The 2nd treasure expedition to the lost Spanish mine in Rhoades Canyon Utah did not start out well at all. I had contacted Steve our Canadian Projects Director and made arrangements to connect with him in the airport in Salt Lake City. I was flying in from Florida and he was coming from Canada.
My plane almost crashed in Phoenix, Arizona as another plane pulled in front of us as our pilot was just touching down. Our pilot had to pull back on the controls and accelerate and climb, climb, climb which scared the hell out of everyone on board once they realized how close we had all been to deaths door.
We also got delayed once the plane put down in Phoenix because our pilot had to wash his drawers. He was still arguing with the tower for their mistake.
Finally I reached Utah and connected with Steve. We rented an SUV and checked into a hotel to get some rest before our big day heading into the mountains.
The following day we found the Southern entrance to the lost mine Rhoades Canyon Utah and proceeded at about five miles per hour. The path, or trail, is strewn with large broken stone and it makes for very slow driving.
I was driving and Steve was very excited because all the way in the trail was covered with signs and symbols carved into the trees and stone cliffs that had the symbols showing the way to the lost mine we were looking for.
Steve spent several hours wandering through the Rhoades Canyon taking photos of what he considered important symbols. We finally bedded down for the night across from the boulder field in a small copse of trees.
As soon as we arrived at the boulder field the next day we began discussing our options. Steve went off to photograph several areas we were interested in looking at a little more carefully.
We spent the day sitting around our camp across from the boulder field in Rhoades Canyon and trying to figure out just where the entrance to the tunnel system of the lost mine in the trees behind our camp was actually located.
We had discussed the seal stone that was located on the side of the field in the area of trees in great detail. We were fairly sure we would not be able to enter from that area without the use of heavy equipment, so we decided we would have another look at a ledge on the edge of the field the next morning, and photograph the many symbols I had noticed and begin to decipher them.
The next morning we got up, and with our cameras went over to a ledge on the edge of the boulder field to get some photos.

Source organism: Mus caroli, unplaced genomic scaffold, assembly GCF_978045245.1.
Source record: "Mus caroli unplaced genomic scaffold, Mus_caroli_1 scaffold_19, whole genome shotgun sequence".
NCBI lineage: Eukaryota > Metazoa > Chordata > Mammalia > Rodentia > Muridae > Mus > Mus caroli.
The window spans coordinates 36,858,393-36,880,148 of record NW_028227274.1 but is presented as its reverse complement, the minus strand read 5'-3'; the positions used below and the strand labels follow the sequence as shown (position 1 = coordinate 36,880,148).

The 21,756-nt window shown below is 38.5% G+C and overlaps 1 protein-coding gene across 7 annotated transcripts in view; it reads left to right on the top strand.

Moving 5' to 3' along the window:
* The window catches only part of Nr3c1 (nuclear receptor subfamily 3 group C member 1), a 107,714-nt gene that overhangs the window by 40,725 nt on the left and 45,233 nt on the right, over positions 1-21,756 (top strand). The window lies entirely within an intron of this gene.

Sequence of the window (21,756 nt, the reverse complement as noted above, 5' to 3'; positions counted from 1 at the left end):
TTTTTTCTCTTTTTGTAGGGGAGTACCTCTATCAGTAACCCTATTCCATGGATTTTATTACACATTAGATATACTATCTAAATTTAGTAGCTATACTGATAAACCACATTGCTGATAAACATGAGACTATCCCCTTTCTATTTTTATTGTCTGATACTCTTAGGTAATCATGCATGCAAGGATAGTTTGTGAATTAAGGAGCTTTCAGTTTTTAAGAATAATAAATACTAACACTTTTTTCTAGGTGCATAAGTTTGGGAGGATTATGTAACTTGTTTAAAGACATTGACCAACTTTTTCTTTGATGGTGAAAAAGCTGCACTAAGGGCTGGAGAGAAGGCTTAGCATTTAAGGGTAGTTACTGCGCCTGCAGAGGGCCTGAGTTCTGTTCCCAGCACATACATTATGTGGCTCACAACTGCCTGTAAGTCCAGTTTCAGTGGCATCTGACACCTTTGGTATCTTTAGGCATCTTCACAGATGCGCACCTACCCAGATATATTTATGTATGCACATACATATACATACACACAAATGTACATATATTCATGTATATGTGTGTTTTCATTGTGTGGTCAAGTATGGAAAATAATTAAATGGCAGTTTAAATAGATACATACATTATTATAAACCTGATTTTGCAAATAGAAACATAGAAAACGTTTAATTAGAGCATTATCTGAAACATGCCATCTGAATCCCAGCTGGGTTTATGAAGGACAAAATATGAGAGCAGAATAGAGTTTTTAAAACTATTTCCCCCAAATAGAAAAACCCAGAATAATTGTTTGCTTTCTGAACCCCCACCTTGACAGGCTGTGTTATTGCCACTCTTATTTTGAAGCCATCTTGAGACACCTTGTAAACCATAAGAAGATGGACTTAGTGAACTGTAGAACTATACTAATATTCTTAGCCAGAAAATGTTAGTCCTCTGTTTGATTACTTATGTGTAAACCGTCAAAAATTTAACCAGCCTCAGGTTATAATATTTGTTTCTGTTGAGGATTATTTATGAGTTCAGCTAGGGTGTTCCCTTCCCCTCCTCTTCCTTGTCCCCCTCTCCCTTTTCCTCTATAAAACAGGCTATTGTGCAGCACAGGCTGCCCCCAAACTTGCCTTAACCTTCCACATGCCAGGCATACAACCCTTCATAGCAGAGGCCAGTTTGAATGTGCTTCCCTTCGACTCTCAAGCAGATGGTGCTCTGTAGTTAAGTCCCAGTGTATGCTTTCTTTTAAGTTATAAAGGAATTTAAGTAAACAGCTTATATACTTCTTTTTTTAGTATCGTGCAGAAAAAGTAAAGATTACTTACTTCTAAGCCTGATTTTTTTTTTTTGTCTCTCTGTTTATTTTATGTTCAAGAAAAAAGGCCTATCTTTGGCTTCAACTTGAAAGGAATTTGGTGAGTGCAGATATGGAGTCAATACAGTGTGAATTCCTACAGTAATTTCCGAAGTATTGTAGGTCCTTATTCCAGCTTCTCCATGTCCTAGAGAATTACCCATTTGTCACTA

I was up on the ledge taking pictures and Steve was down below me doing the same at that location when he called to me to come down and look at something.
I said “hold on a moment because I have a death trap symbol here that is very small and I want to get some photos of it from a better angle. I’ll move over to the other side.” As I began stepping around the stone the symbol was on, the next thing I knew I had my feet swept out from under me and I went falling over the ledge. I landed on my arm and banged my head against the big rocks on the side of the cliff.
Here I was lying in a hole with a broken wrist and my head all cut up – great fix to be in out in the middle of the bush on a mountain in Utah.
Steve was great as usual and crawled down and carried me out of there on his back, all the way to the campsite where we got everything together and got into the truck to head to the emergency room at the hospital in Salt Lake City.
They treated me great at that hospital and got me into a room right away. As the doctor started to work on me he and Steve were having a great time, laughing and talking about treasure and lost Gold and Silver mines in Utah. All the while the doc worked on fixing up my cuts and bruises and setting the bones in my wrist.
Steve asked the doctor if it was ok to take some photos and he said sure, as long as I did not mind, which I did not because I was just gritting my teeth and trying to get through it all.
Finally after a few hours of pulling and twisting the doc seemed satisfied that he had gotten the bones in the right place and began to put a cast on my wrist.
When that was all finished we shook his hand and thanked him for the wonderful job he had done. We left the hospital on the hunt for a good hotel.
We found a hotel, checked in, and got a good night sleep and then went shopping the next day to replace the shirt they had to cut off my body in the hospital.
We headed right back out to Rhoades Canyon and arrived there in the early afternoon of our third day and began plotting where we thought there would be an air vent on Lightning Ridge. I stayed in camp with the radio, sitting on a cooler watching Steve as he climbed all over Lightning Ridge, bitching most of the time because it was a very hot day and a really tough climb.
Steve was on his way down and I was guiding him on the radio when he started to work his way over on the South slope close to the bottom.
I finally heard him yelling into the radio that he had found the vent and it was just like air conditioning from the cool air escaping from the vent that was being blown in from the North.
After taking lots of photos and enjoying the cool air he finally made his way back to the camp. Needless to say we were very excited about the find and spent the night discussing it and trying to figure out how we could get up there and build a pad for a small machine so we could clean out all the back fill that had been put into the vent to prevent anyone from finding it.